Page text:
Dr. Kirsch at MD Whistleblower has written about his recent unpleasant experience with malpractice litigation. Despite having full access to the patient’s chart and medical records, the plaintiffs attorney chose to include Dr. Kirsch in the suit … apparently … just because … he had seen the patient.
In Ohio – where this case was filed – a plaintiff in a medical malpractice case is required to obtain an “affidavit of merit” from and “expert” witness essentially stating that the case is legitimate from a medical standpoint. Apparently, the plaintiffs attorney was unable to locate a physician to sign an affidavit. Maybe it was because … I don’t know … the case had no merit?
The plaintiff was granted two 45 day extensions as they searched the Ohio country-side in vain for a medical professional to certify the case. After several months, Dr. Kirsch was dropped from the suit and according to Dr. Kirsch’s malpractice insurance company, the cost of “defending” this suit on behalf of Dr. Kirsch came to $9,120.85.
And like other health care costs, this one does not evaporate into the ether. This cost – and who knows how many thousands of other cases like this each year in the US – add to malpractice insurance premiums and likely eventually find their way into the health system as a whole in the form of higher costs. In short and as usual for litigation in this country, we all end up paying the costs of excessive litigation.
Of course, the US is one of the few countries in the world that does not have the so-called “English Rule” or to put it bluntly, the loser pays (the winner’s legal bills). The rational behind this rule is not to impair an injured party’s access to compensation for legitimate cases but to impede the type of gaming of the system that goes on too frequently with personal injury attorneys. Dr. Kirsch’s case is just one example of suing every physician who ever saw the patient regardless of merit or encouraging prospective clients to file suits by taking them on contingency. These tactics are designed to maximize the statistical probability that at least one case will yield a large settlement before trial thus minimizing risk and maximizing reward for the firm.This is especially important since the majority of malpractice cases that go to trial are won by the defendant! The key strategy is to cast a wide net and try to settle early.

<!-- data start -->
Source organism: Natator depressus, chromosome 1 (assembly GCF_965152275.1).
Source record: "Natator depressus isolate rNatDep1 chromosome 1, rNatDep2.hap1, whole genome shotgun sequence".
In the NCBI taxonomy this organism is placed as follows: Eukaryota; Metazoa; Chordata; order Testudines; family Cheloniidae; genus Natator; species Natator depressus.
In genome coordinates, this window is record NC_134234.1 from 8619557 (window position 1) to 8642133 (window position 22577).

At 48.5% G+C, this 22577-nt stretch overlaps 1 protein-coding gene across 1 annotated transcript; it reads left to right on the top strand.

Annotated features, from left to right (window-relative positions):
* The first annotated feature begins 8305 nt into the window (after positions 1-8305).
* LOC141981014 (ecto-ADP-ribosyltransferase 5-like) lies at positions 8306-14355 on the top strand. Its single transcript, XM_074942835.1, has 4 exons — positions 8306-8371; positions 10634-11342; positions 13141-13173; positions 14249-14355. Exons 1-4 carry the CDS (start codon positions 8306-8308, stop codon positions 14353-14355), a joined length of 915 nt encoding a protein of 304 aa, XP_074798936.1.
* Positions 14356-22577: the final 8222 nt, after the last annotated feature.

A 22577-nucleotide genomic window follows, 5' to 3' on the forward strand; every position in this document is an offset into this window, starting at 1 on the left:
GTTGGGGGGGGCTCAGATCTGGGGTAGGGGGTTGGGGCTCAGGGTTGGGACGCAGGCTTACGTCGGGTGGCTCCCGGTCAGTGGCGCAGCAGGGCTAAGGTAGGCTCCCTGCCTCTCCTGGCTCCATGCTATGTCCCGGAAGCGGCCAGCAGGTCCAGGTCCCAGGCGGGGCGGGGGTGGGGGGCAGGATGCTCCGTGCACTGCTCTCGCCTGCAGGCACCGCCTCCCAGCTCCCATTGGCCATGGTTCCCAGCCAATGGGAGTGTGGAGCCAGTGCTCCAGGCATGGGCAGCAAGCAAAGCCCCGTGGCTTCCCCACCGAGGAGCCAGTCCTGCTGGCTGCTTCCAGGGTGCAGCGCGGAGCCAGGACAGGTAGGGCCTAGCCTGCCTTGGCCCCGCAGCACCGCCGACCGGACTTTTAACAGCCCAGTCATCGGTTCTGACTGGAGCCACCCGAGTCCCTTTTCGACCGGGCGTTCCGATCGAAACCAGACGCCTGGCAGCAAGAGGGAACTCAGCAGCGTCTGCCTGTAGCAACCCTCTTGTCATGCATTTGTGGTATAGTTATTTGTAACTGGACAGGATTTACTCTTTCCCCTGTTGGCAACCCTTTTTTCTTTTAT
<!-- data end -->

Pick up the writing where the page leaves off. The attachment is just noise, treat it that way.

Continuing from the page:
But as we see in Dr. Kirsch’s case, these aborted merit-less cases still incur costs in the initial and intermediate litigation period that must be compensated for. A 1992 analysis of a 1980s era experiment in Florida with the English Rule found that that not only were more claims dropped in the initial litigation period with fewer cases being settled but cases that went to trial had a higher chance of success and settlements were generally larger, all of which suggests that the merit quality of the cases improved overall.
Ohio’s 2005 statute that requires an “affidavit of merit by a properly qualified expert with respect to each defendant against whom expert testimony is needed” also allows for extensions to made for “good cause.” What causes would be good? How about not being able to find a qualified expert witness to certify a case as having merit because your case has none? It would seem that this statute is somewhat self defeating in its aim to reduce costs by limiting access to only cases with merit.
Either the plaintiff is able to dredge up some paid expert with questionable qualifications to certify the case or waste even more time and money with extensions trying to find any expert to certify a case that even the expert prostitutes won’t touch! A better system is to utilize a pretrial screening panel that decides the merits of a case and has been shown to improve case quality and reduce costs.
Just as there are plenty of wasteful medical practices that increase overall costs, there are wasteful legal practices that increase overall costs and measures can be put in place for both without limiting access to medical care or to be compensated as a result of injuries from medical malpractice.
Chris Rangel is an internal medicine physician who blogs at RangelMD.com.
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